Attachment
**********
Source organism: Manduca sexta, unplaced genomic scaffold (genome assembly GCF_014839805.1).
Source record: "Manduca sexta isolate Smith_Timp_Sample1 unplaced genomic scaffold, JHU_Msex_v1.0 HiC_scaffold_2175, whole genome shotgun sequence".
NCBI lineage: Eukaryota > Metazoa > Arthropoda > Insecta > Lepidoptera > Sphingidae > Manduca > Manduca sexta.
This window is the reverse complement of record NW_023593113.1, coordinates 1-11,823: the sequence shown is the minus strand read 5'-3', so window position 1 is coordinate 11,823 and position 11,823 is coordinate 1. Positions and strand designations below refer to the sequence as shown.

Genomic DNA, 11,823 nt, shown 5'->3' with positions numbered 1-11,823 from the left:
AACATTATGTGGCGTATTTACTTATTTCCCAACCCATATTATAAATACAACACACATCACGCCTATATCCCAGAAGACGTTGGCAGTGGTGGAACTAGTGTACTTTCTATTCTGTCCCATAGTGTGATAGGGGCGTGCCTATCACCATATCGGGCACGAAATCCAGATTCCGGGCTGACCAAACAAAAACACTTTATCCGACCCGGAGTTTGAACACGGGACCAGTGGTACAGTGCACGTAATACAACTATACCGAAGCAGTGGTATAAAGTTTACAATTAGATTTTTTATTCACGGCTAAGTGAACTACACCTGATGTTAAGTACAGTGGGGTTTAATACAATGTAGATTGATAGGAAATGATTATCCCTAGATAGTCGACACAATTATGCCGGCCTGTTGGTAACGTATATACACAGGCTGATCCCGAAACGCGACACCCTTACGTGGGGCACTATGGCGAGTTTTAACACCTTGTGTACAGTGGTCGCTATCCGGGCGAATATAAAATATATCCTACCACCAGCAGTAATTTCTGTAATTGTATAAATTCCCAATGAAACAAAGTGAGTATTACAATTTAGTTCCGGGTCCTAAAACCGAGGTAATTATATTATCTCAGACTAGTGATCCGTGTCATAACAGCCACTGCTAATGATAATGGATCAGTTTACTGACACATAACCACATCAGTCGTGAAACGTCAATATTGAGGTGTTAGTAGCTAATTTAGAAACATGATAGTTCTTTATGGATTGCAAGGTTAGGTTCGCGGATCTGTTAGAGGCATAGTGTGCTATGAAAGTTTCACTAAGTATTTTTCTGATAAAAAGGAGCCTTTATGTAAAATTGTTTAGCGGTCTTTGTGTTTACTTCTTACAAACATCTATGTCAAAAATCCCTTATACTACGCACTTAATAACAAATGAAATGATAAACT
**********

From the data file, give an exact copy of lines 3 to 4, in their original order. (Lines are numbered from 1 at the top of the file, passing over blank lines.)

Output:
NCBI lineage: Eukaryota > Metazoa > Arthropoda > Insecta > Lepidoptera > Sphingidae > Manduca > Manduca sexta.
This window is the reverse complement of record NW_023593113.1, coordinates 1-11,823: the sequence shown is the minus strand read 5'-3', so window position 1 is coordinate 11,823 and position 11,823 is coordinate 1. Positions and strand designations below refer to the sequence as shown.